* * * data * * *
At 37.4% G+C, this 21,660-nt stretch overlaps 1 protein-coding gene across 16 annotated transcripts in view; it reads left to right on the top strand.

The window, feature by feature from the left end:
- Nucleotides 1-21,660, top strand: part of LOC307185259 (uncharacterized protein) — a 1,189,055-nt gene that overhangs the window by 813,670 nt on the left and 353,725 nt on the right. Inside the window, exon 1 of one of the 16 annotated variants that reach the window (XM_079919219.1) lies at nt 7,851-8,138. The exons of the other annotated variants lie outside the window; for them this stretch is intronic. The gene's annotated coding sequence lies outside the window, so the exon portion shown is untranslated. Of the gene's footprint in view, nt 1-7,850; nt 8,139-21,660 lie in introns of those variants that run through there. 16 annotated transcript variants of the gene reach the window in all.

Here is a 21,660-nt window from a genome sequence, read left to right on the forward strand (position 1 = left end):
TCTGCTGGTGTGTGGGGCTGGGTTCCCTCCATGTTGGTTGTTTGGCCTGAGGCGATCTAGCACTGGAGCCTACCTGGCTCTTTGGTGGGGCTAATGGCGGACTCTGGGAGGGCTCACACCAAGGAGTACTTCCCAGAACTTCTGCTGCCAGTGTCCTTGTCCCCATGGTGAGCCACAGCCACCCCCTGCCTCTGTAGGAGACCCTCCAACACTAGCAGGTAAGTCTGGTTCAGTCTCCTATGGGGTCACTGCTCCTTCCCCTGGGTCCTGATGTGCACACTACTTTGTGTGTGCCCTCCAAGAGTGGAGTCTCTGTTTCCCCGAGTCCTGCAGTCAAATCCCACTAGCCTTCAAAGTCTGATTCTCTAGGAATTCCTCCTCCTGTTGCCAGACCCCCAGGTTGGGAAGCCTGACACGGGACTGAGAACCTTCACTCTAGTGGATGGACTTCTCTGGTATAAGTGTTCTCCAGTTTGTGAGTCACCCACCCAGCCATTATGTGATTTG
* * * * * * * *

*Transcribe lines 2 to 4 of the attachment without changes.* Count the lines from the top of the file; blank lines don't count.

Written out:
The window, feature by feature from the left end:
- Nucleotides 1-21,660, top strand: part of LOC307185259 (uncharacterized protein) — a 1,189,055-nt gene that overhangs the window by 813,670 nt on the left and 353,725 nt on the right. Inside the window, exon 1 of one of the 16 annotated variants that reach the window (XM_079919219.1) lies at nt 7,851-8,138. The exons of the other annotated variants lie outside the window; for them this stretch is intronic. The gene's annotated coding sequence lies outside the window, so the exon portion shown is untranslated. Of the gene's footprint in view, nt 1-7,850; nt 8,139-21,660 lie in introns of those variants that run through there. 16 annotated transcript variants of the gene reach the window in all.

Here is a 21,660-nt window from a genome sequence, read left to right on the forward strand (position 1 = left end):